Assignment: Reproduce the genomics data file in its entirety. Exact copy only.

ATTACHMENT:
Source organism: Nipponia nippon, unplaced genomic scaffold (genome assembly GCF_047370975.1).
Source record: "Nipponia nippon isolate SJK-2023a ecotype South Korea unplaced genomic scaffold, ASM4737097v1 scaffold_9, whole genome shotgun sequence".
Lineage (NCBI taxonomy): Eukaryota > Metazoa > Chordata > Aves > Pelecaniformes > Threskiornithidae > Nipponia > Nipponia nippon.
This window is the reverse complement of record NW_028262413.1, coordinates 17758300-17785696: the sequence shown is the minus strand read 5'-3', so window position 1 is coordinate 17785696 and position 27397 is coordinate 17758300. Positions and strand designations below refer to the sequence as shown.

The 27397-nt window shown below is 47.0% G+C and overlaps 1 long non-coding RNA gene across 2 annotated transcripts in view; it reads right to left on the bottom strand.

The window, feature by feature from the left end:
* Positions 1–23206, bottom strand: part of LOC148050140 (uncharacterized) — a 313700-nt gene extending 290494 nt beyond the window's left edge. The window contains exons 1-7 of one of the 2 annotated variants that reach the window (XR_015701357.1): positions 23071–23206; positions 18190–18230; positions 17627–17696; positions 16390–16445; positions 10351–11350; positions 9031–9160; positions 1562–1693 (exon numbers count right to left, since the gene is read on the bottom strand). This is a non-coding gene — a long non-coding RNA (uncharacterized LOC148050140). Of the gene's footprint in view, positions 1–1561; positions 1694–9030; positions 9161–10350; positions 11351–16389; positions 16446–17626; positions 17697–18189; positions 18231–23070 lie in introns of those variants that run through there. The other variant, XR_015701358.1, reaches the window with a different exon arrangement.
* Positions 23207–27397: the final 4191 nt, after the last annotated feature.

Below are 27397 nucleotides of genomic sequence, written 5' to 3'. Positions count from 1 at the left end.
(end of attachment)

Source organism: Nipponia nippon, unplaced genomic scaffold (genome assembly GCF_047370975.1).
Source record: "Nipponia nippon isolate SJK-2023a ecotype South Korea unplaced genomic scaffold, ASM4737097v1 scaffold_9, whole genome shotgun sequence".
Lineage (NCBI taxonomy): Eukaryota > Metazoa > Chordata > Aves > Pelecaniformes > Threskiornithidae > Nipponia > Nipponia nippon.
This window is the reverse complement of record NW_028262413.1, coordinates 17758300-17785696: the sequence shown is the minus strand read 5'-3', so window position 1 is coordinate 17785696 and position 27397 is coordinate 17758300. Positions and strand designations below refer to the sequence as shown.

The 27397-nt window shown below is 47.0% G+C and overlaps 1 long non-coding RNA gene across 2 annotated transcripts in view; it reads right to left on the bottom strand.

The window, feature by feature from the left end:
* Positions 1–23206, bottom strand: part of LOC148050140 (uncharacterized) — a 313700-nt gene extending 290494 nt beyond the window's left edge. The window contains exons 1-7 of one of the 2 annotated variants that reach the window (XR_015701357.1): positions 23071–23206; positions 18190–18230; positions 17627–17696; positions 16390–16445; positions 10351–11350; positions 9031–9160; positions 1562–1693 (exon numbers count right to left, since the gene is read on the bottom strand). This is a non-coding gene — a long non-coding RNA (uncharacterized LOC148050140). Of the gene's footprint in view, positions 1–1561; positions 1694–9030; positions 9161–10350; positions 11351–16389; positions 16446–17626; positions 17697–18189; positions 18231–23070 lie in introns of those variants that run through there. The other variant, XR_015701358.1, reaches the window with a different exon arrangement.
* Positions 23207–27397: the final 4191 nt, after the last annotated feature.

Below are 27397 nucleotides of genomic sequence, written 5' to 3'. Positions count from 1 at the left end.